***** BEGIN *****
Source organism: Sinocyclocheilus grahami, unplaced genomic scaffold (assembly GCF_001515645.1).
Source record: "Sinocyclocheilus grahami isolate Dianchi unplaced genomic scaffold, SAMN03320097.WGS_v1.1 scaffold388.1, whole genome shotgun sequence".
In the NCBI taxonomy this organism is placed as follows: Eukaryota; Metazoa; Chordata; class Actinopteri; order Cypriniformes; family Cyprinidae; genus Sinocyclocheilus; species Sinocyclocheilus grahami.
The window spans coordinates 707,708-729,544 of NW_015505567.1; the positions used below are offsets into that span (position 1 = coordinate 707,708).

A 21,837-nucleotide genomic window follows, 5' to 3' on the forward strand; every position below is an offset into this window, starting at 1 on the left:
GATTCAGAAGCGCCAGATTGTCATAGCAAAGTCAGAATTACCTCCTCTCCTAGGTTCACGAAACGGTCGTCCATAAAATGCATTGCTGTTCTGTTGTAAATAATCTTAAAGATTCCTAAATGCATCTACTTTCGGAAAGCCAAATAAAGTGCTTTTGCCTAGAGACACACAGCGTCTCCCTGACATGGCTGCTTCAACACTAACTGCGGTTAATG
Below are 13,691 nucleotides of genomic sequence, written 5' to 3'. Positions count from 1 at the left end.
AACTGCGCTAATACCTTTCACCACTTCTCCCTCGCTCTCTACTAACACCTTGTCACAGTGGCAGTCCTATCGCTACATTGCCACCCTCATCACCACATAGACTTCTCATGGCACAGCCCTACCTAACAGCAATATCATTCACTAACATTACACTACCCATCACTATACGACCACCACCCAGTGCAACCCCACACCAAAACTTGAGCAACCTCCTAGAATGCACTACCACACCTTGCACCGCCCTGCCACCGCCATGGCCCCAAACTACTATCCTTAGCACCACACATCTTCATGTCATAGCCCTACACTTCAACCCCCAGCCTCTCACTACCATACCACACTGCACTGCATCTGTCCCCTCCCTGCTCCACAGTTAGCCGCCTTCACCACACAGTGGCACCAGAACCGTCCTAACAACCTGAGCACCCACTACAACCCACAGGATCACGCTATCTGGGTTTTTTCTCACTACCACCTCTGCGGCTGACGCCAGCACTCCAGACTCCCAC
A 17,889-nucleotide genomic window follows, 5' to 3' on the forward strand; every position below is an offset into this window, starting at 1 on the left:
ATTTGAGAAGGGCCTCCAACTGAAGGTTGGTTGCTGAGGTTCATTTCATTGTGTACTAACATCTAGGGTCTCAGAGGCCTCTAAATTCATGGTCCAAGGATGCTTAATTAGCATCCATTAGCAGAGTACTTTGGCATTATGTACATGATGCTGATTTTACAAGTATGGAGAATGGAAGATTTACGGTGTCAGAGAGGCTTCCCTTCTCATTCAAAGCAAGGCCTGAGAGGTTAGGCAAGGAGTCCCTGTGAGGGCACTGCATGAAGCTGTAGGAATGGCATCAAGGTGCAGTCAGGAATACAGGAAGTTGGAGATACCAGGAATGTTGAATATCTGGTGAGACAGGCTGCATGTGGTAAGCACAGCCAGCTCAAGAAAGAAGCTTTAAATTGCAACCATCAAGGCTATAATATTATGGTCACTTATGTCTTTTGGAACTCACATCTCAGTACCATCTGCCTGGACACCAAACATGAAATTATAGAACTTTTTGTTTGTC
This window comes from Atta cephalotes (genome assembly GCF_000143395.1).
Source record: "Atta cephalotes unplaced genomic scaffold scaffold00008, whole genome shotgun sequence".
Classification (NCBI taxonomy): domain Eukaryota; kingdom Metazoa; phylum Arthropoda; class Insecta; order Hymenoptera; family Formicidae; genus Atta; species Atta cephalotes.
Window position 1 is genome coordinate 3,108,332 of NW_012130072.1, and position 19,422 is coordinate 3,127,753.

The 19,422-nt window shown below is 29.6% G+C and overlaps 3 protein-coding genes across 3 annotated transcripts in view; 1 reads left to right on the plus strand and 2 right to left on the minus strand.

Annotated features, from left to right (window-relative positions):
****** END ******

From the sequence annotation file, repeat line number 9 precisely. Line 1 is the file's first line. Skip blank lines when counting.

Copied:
A 17,889-nucleotide genomic window follows, 5' to 3' on the forward strand; every position below is an offset into this window, starting at 1 on the left: